Perhaps the most amazing feature of living beings (organisms) is that they are often able to repair injuries inflicted by the environment. That’s lucky for us, because our bodies sustain a lot of damage as we move through life, and the body needs to last a lifetime.

Living organisms exist in a non-living environment, which is basically hostile and can easily do harm. Fortunately, every life form is endowed with protective strategies against invasion from outside; in humans, the most obvious protective shield would be the skin. But protective strategies do not always work, and all organisms are subject to damage.

Damage can be lethal, or an organism may survive the damage. If it survives, it must repair itself in order to be able to function. How does repair happen? There are two levels of biological repair: 1) cellular repair and 2) tissue repair. These two types of repair take place through different mechanisms.

Cells are the basic building blocks of living things. They are tiny, microscopic units surrounded by membranes, which separate what’s inside from the surroundings. Cells contain even tinier organelles that carry out the work of keeping each cell alive. Human cells are surrounded by extracellular fluid, mostly coming from blood.

Cells can be damaged by chemicals or by radiation, or they may be invaded by viruses. Cellular damage occurs even during normal, everyday activity. For one thing, cells need oxygen to fuel the process of energy production, but oxygen is really a toxic molecule. It tends to react with other molecules, causing them to change structure and lose function. Special cellular organelles, called peroxisomes,help minimize oxygen damage to cells. Many other kinds of molecules can also cause cellular damage, including toxins in food we eat and in the air we breathe. Examples include alcohol, smoke, pesticides, and many medicines.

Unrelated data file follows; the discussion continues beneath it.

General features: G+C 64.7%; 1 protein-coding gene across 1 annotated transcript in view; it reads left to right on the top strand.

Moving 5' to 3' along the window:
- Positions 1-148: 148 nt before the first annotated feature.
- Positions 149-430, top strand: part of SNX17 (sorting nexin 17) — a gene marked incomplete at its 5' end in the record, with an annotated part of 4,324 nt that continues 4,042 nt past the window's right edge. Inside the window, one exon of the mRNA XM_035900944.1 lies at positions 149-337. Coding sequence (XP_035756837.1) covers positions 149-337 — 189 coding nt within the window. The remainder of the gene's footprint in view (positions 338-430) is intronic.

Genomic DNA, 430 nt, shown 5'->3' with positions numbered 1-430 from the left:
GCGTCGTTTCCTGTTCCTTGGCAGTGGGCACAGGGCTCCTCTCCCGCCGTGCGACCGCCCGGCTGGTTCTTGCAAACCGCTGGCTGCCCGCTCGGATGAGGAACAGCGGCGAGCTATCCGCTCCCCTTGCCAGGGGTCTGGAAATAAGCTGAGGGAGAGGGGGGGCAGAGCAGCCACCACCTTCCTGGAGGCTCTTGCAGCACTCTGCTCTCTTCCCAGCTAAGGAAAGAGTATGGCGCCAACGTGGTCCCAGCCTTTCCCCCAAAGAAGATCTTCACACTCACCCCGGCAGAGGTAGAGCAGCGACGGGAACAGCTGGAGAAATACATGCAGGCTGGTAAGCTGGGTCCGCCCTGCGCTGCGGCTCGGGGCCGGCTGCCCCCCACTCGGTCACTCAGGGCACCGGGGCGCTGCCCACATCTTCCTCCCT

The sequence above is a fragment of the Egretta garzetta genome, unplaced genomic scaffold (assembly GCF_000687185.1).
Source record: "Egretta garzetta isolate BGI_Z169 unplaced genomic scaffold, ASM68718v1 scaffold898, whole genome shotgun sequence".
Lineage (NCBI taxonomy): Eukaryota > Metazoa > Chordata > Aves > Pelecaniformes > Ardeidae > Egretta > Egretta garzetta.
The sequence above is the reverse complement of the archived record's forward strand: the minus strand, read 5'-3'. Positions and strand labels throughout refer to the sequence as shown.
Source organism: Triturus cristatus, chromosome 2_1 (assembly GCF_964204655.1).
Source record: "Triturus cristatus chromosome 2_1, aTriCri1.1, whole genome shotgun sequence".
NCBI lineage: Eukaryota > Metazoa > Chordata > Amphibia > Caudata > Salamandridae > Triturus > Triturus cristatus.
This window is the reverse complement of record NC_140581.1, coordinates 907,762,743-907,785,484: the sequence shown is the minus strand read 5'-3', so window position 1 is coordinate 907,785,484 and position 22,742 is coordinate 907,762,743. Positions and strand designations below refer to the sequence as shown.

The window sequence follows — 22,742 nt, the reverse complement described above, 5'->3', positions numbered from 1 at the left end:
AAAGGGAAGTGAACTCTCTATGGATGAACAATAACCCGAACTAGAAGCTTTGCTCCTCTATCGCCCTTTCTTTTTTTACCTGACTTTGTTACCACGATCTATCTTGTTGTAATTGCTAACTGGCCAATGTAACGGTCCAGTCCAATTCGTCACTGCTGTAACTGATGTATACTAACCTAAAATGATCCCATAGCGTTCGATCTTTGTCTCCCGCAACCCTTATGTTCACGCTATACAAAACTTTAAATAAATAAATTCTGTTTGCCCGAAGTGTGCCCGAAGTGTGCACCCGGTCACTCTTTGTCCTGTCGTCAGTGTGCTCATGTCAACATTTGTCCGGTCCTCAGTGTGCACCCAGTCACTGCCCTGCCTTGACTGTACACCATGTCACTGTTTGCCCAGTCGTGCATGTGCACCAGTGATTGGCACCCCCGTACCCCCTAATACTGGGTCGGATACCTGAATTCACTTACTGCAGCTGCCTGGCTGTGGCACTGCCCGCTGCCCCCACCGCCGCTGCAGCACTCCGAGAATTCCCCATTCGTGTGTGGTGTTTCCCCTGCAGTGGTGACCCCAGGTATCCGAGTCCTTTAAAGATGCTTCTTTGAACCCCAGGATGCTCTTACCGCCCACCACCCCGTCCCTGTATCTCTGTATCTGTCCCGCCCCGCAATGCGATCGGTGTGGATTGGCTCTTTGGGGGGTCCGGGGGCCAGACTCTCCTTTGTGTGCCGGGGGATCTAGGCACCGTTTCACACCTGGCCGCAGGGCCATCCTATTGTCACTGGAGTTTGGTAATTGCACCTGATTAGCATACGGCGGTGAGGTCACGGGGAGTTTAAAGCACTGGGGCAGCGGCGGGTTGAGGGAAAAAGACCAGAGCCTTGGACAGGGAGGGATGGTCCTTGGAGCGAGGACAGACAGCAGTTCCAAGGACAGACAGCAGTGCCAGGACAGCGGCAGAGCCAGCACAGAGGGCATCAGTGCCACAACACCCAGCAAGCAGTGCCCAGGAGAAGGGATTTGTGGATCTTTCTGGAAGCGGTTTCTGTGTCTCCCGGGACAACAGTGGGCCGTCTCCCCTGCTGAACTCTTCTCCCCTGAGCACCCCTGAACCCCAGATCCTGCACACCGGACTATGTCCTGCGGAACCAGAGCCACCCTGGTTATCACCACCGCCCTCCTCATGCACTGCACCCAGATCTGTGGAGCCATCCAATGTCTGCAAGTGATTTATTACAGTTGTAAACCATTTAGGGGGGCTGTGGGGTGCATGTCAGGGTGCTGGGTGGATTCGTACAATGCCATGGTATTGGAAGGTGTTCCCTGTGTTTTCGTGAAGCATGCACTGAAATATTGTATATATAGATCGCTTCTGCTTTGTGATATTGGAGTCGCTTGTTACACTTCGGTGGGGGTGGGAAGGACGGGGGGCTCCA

Thus, the survival time of most cellular proteins is shorter than you might think – ranging from about half an hour to a day or so. A few proteins, well protected inside cellular organelles, can last longer, perhaps a few weeks.

During the repair process, a cell must clear out damaged proteins and produce new functional molecules. Special organelles, called lysosomes, contain enzymes capable of breaking down biological molecules. The small subunits are then re-used to produce new molecules in a fine example of cellular recycling.

New proteins are constantly being manufactured by cells—in part to replace damaged proteins, and in part to perform new functions that a cell may be called on to perform. This process takes place through gene expression, which involves using information from a gene to manufacture proteins. These complicated biochemical processes occur continually in all cells except red blood cells.

So, the bottom line is: many cells are able to survive for a long time because they can  repair moderate damage and produce new molecules–if they have adequate nutrition and energy. Important exceptions include cells of the skin and digestive tract, which are damaged by friction, bacterial invasion, chemicals and enzymes in the gut. Thus, their lifetimes are measured in days or weeks rather than months.

The topic for the next entry will be tissue repair, the other major strategy for fixing the body when it has been damaged.